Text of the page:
Having read that the monastery is often heaving with tourists, I arrived bright and early before it opened at 10am and was glad I did as the queue to go inside was already enormous. I queued up in the sunshine for what seemed like ages, taking the opportunity to admire the ornate carvings on the monastery’s exterior and watching tour group after tour group bypass the long line, before I eventually got to the front of the queue and bought my ticket.

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Inside, I headed straight for the monastery’s cloisters. The 16th century cloisters, which are a classic example of Manueline architecture, are split over two floors. I wandered out onto the grassy quadrangle in the centre of the cloisters for a better look and was taken aback by the abundance of intricate, ornate details carved into the stone.

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The cloisters are one of the most superb pieces of craftsmanship I’ve seen. They’re also really photogenic and I found myself taking a ridiculous amount of photos, waiting patiently for the many visitors around me to move so I could snap as many tourist-free shots as possible.

Having walked all the way around the ground floor, I moved upstairs where I took a look inside the Church of Santa Maria from the balcony that overlooks it. The church is home to the tombs of King Sebastian and Vasco da Gama, along with various other Portuguese royals. You can enter the church from the ground floor, but the queue to go in was enormous and having already spent ages queuing, I decided to skip it and enjoy the view from the balcony instead.

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The balcony offers a great vantage point from which to view the church (above) and I got a good look at its architecture, including the 30m-wide vaulted ceiling and could just make out the high altar at the far end, too. It’s a beautiful church but seeing how many people and tour groups were milling around down below, I was glad I was viewing it from the relative quiet of the balcony.

I then spent some time exploring the upper floor of the cloisters. Like the ground floor, the upper level is filled with ornate carvings and there are lots of interesting features to photograph, so I had a good look around, taking even more photos as I went.

After seeing all there was to see, I went back downstairs where I wandered around the different rooms that lead off from the cloisters, such as the sacristy, the library and the refectory. The refectory (above, left) is a long, empty rectangular room with pretty blue, yellow and white tiles decorating the walls that depict scenes from the Bible such as the feeding of the five thousand and Joseph’s life in Egypt. The library, meanwhile, is home to an interesting exhibition about the history of the monastery, Belém and Portugal called A Place in Time.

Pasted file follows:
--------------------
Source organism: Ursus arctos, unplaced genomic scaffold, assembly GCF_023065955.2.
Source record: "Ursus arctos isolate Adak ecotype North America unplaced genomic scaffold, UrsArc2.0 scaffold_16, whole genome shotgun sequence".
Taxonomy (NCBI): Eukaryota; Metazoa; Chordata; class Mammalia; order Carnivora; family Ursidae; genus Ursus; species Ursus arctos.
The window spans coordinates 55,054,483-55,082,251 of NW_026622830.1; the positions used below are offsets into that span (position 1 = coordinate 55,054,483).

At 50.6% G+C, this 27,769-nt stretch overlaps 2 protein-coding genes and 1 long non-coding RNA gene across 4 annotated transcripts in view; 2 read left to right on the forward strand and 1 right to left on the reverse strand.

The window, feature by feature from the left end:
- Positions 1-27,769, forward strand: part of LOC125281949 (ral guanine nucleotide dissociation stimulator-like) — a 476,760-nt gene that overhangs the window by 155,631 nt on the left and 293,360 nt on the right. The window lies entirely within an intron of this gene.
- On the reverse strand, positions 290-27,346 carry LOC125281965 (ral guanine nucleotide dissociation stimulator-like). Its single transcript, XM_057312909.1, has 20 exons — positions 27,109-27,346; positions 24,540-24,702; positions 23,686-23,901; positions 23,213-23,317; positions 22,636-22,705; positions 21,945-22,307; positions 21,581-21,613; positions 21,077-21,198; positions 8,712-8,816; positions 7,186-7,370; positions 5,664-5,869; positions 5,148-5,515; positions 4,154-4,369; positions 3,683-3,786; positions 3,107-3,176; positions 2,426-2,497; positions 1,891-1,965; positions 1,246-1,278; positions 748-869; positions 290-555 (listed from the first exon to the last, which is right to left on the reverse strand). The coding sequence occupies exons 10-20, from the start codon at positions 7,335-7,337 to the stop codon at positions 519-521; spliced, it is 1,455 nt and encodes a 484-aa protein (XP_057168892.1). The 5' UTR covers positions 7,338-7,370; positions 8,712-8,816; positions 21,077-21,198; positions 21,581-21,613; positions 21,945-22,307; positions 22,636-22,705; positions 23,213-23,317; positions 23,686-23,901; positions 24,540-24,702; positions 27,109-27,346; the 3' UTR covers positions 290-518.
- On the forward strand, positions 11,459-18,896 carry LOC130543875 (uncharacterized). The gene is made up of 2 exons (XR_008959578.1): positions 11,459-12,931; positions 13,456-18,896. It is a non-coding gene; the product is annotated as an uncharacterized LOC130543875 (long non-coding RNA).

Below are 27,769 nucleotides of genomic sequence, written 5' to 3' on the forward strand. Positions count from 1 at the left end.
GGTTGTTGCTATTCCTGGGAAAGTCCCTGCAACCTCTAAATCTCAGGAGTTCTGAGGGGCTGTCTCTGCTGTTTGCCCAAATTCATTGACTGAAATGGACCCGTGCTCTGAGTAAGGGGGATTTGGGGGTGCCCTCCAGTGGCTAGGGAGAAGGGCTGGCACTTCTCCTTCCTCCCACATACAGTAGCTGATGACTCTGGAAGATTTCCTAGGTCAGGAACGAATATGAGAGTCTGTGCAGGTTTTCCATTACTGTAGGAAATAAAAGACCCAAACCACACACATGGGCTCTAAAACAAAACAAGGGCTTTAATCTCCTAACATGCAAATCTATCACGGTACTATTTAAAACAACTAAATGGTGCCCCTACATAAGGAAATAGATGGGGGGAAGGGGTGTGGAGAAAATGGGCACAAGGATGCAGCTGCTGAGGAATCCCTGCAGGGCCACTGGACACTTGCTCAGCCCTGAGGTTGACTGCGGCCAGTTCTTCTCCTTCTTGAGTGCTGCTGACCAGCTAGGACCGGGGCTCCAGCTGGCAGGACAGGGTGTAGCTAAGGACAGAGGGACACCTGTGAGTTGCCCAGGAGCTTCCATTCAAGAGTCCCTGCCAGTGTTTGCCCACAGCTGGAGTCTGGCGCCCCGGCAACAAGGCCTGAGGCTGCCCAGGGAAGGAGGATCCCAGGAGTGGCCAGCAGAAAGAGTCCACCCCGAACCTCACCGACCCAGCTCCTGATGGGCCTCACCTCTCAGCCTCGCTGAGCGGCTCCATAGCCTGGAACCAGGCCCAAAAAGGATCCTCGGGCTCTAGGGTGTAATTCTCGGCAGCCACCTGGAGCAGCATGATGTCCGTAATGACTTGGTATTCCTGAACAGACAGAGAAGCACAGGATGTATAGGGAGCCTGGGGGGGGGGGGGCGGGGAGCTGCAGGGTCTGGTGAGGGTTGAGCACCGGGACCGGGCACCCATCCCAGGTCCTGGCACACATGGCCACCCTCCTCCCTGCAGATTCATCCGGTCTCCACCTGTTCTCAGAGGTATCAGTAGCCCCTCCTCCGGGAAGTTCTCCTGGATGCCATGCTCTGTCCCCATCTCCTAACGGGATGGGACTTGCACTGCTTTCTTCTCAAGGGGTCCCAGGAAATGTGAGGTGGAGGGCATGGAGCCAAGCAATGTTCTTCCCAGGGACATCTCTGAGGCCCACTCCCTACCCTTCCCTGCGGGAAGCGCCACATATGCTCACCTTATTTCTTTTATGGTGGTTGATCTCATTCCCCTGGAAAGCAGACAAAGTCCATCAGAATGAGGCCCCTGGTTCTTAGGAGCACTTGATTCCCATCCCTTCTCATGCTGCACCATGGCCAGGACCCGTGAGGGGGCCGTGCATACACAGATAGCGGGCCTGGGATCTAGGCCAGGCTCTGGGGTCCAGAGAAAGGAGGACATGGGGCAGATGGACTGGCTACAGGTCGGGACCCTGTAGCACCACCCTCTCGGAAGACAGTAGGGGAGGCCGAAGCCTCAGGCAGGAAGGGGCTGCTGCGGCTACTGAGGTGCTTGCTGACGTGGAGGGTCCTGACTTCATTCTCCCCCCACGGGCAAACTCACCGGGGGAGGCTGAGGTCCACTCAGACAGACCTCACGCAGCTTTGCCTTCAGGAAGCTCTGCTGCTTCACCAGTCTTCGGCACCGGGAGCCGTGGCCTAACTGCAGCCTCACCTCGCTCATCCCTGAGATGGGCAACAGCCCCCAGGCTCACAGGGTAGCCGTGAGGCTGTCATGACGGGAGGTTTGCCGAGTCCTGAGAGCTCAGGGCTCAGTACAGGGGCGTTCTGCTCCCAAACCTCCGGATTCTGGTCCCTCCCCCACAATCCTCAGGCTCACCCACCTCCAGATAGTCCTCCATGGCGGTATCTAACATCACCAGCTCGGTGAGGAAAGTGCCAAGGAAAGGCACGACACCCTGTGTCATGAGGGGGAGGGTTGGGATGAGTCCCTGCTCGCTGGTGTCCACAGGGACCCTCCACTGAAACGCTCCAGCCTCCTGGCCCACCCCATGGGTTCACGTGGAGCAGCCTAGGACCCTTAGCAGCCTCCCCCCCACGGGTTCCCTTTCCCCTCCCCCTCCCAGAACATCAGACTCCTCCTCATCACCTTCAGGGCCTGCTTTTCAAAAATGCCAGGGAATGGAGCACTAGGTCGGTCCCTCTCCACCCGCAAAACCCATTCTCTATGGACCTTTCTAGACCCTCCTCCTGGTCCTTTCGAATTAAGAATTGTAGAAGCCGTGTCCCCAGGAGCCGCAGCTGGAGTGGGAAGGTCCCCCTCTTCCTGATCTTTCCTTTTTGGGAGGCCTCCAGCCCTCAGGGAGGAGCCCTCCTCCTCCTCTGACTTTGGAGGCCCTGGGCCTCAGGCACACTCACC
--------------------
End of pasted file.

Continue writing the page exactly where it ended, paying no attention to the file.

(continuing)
The monastery is fantastic and if it wasn’t clear by now, I really enjoyed my visit. As a keen photographer, I left with a crazy amount of photos. The only downside was the huge number of visitors. I’m not sure there’s ever a quiet time to go, but I’d imagine early morning or late afternoon are probably the quietest times if you’re planning a trip.

Top tips

  • The best way to get to Belém from central Lisbon is to hop on the number 15 tram, which you can catch from Praca da Figueira. You pay for your ticket on the tram.
  • As I’ve already said, get there early or really late to try to beat the queues – you’ll still have to queue for a while, but it won’t be as busy as going in the middle of the day.
  • The monastery is free to visit on Sunday mornings (which probably means it’s also stupidly busy).
  • If you’re planning to visit the Tower of Belém, buy a combined ticket for the tower and the monastery, and you’ll be able to stroll past the queues for the tower.
  • Stop off for a breakfast of pastel del nata at the Antiga Confeitaria de Belém before you go. The cavernous café, which is just down the road from the monastery, popularised the Portuguese custard tarts – enjoy them warm, dusted with icing sugar or cinnamon.

Lisbon – Parque das Nacoes and the Oceanarium

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When I was doing my research looking for things to do in Lisbon, the one place that consistently received top billing was the Oceanarium. Oceanariums aren’t typically top of my to-do-list (castles usually are), but this one had such great reviews I was keen to experience it for myself. And so, on my first full day in the Portuguese capital, I decided to pay it a visit.